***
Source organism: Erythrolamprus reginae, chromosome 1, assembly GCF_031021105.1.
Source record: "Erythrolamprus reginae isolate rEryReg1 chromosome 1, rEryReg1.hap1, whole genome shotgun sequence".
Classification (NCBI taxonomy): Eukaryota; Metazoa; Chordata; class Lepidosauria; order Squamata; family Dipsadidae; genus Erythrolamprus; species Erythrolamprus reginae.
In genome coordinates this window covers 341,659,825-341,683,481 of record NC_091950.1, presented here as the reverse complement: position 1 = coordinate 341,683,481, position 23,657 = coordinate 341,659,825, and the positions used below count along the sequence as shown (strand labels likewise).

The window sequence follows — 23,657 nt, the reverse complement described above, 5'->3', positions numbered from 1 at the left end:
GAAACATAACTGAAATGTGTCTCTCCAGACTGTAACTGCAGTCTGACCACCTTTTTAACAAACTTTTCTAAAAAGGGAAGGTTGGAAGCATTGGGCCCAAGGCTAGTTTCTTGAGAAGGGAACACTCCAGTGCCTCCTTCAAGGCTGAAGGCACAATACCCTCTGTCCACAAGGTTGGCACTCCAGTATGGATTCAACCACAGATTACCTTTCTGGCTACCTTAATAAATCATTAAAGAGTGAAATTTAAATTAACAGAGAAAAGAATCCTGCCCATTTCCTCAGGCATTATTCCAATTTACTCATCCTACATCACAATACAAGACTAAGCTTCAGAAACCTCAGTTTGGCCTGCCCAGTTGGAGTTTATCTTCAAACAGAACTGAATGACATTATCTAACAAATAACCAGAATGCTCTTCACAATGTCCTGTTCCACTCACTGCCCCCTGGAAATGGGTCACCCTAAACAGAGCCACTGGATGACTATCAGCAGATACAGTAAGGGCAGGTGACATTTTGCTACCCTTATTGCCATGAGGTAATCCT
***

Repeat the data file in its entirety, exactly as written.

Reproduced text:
Source organism: Erythrolamprus reginae, chromosome 1, assembly GCF_031021105.1.
Source record: "Erythrolamprus reginae isolate rEryReg1 chromosome 1, rEryReg1.hap1, whole genome shotgun sequence".
Classification (NCBI taxonomy): Eukaryota; Metazoa; Chordata; class Lepidosauria; order Squamata; family Dipsadidae; genus Erythrolamprus; species Erythrolamprus reginae.
In genome coordinates this window covers 341,659,825-341,683,481 of record NC_091950.1, presented here as the reverse complement: position 1 = coordinate 341,683,481, position 23,657 = coordinate 341,659,825, and the positions used below count along the sequence as shown (strand labels likewise).

The window sequence follows — 23,657 nt, the reverse complement described above, 5'->3', positions numbered from 1 at the left end:
GAAACATAACTGAAATGTGTCTCTCCAGACTGTAACTGCAGTCTGACCACCTTTTTAACAAACTTTTCTAAAAAGGGAAGGTTGGAAGCATTGGGCCCAAGGCTAGTTTCTTGAGAAGGGAACACTCCAGTGCCTCCTTCAAGGCTGAAGGCACAATACCCTCTGTCCACAAGGTTGGCACTCCAGTATGGATTCAACCACAGATTACCTTTCTGGCTACCTTAATAAATCATTAAAGAGTGAAATTTAAATTAACAGAGAAAAGAATCCTGCCCATTTCCTCAGGCATTATTCCAATTTACTCATCCTACATCACAATACAAGACTAAGCTTCAGAAACCTCAGTTTGGCCTGCCCAGTTGGAGTTTATCTTCAAACAGAACTGAATGACATTATCTAACAAATAACCAGAATGCTCTTCACAATGTCCTGTTCCACTCACTGCCCCCTGGAAATGGGTCACCCTAAACAGAGCCACTGGATGACTATCAGCAGATACAGTAAGGGCAGGTGACATTTTGCTACCCTTATTGCCATGAGGTAATCCT